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Executives

Joe Hassett - IR

Steve Abramson - President and CEO

Sid Rosenblatt - EVP and CFO

Analysts

Darice Liu - Brigantine Advisors

Min Park - Goldman Sachs

Jed Dorsheimer - Canaccord

John Bright - Avondale Partners

Hendi Susanto - Gabelli & Company

Jim Ricchiuti - Needham & Company

Andy Abrams - Avian Securities

Universal Display Corporation (PANL) Q2 2011 Earnings Call August 8, 2011 5:00 PM ET

Operator

Good day and welcome to the Universal Display Corporation second quarter 2011 earnings call. At this time, I'd like to turn the conference over to Joe Hassett.

Joe Hassett

Thank you and good afternoon, everyone. With us today are Steve Abramson, President and Chief Executive Officer and Sid Rosenblatt, Executive Vice President and Chief Financial Officer of Universal Display Corporation.

Let me begin today by reminding you that this call is a property of Universal Display. Any redistribution, retransmission or rebroadcast of this call in any form without the expressed written consent of Universal Display is strictly prohibited.

Further, as this call is being webcast live and will be made available for a period of time on Universal Display's website, this call contains time-sensitive information that is accurate only as of the date of the live webcast of this call, August 8, 2011.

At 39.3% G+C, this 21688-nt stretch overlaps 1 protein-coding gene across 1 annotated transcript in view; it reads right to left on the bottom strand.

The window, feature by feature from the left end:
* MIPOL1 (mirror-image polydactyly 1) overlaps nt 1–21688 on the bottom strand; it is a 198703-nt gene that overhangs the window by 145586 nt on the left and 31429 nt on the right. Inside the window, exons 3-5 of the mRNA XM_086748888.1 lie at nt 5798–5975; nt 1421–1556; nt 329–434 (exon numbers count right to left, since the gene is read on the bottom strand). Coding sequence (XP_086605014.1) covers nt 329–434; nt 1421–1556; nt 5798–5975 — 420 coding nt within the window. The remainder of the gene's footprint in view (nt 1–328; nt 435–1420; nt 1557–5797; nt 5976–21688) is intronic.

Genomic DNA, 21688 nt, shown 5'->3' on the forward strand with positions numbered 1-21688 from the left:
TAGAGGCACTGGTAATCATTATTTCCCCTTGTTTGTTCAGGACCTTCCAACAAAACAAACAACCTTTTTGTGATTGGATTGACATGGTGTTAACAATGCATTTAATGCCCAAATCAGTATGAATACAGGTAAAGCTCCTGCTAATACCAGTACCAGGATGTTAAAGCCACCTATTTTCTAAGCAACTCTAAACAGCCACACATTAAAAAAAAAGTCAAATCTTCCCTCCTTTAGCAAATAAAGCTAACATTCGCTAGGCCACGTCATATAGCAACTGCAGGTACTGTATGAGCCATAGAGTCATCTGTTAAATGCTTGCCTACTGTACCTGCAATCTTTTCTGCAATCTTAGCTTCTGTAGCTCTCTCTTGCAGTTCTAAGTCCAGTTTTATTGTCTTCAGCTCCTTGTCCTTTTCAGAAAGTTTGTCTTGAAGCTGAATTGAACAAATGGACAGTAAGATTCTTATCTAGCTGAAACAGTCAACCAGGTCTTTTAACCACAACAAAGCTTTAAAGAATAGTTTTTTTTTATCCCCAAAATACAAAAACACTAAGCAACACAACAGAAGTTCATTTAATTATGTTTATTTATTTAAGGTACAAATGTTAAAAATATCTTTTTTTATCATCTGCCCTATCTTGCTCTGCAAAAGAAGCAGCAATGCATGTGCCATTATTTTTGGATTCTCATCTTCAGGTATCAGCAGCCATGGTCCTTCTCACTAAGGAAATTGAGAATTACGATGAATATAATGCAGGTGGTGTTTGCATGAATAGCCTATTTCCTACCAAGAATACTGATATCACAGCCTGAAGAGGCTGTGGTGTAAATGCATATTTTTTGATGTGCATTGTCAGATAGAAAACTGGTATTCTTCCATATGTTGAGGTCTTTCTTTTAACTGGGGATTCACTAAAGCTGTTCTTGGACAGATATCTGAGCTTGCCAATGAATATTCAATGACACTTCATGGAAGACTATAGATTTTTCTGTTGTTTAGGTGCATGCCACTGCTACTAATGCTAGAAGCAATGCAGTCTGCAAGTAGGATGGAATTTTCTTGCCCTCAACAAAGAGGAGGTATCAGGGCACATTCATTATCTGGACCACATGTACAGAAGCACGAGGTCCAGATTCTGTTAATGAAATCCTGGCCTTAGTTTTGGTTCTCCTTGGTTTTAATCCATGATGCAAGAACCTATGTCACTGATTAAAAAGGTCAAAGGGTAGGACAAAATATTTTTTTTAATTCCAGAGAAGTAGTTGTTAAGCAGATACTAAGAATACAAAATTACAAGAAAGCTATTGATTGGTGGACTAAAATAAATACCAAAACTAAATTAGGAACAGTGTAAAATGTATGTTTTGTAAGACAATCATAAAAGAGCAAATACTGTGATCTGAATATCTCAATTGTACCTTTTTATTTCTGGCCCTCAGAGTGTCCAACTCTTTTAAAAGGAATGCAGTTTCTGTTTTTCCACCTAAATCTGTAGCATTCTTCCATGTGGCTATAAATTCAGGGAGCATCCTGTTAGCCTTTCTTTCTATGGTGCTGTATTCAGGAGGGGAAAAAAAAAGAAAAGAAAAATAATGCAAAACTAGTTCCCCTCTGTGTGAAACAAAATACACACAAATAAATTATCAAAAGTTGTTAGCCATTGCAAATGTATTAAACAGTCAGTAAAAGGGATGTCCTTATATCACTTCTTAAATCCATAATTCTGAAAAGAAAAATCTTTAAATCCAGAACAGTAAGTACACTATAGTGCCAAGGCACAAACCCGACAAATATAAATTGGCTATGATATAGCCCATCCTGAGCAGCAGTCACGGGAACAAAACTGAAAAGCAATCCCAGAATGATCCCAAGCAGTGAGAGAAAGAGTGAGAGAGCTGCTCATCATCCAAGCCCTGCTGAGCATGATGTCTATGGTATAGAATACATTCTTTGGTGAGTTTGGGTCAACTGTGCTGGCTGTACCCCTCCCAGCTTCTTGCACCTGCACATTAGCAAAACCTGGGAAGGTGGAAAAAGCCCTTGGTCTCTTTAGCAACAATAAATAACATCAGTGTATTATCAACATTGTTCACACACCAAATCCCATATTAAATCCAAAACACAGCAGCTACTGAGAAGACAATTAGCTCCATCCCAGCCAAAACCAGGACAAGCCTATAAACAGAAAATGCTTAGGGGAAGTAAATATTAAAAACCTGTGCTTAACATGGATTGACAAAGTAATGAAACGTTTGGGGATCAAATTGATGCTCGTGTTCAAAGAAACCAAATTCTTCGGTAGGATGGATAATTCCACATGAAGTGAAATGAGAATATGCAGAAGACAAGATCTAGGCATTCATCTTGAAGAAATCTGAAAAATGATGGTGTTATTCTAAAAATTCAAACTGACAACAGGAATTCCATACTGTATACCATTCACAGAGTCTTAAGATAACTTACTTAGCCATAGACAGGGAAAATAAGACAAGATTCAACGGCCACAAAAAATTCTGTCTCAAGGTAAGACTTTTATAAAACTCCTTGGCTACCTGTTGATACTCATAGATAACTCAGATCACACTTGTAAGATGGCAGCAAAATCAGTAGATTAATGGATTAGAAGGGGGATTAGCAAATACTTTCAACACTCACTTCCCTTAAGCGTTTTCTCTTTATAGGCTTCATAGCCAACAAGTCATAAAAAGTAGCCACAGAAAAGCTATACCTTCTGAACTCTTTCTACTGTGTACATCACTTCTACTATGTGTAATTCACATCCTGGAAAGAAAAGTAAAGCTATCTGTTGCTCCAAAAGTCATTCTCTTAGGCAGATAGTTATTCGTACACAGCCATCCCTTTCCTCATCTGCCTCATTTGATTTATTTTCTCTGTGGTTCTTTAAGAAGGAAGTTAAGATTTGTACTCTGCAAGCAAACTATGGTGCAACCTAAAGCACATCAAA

All statements in this conference that are not historical are forward-looking statements within the meaning of the Private Securities Litigation Reform Act of 1995. These include, but are not limited to, statements regarding Universal Display's beliefs, expectations, hopes or intentions regarding the future. It is important to note that these statements are subject to risks and uncertainties that could cause Universal Display's actual results to differ from those projected. These risks and uncertainties are discussed in the company's periodic reports filed with the SEC. Universal Display disclaims any obligation to update any of these statements.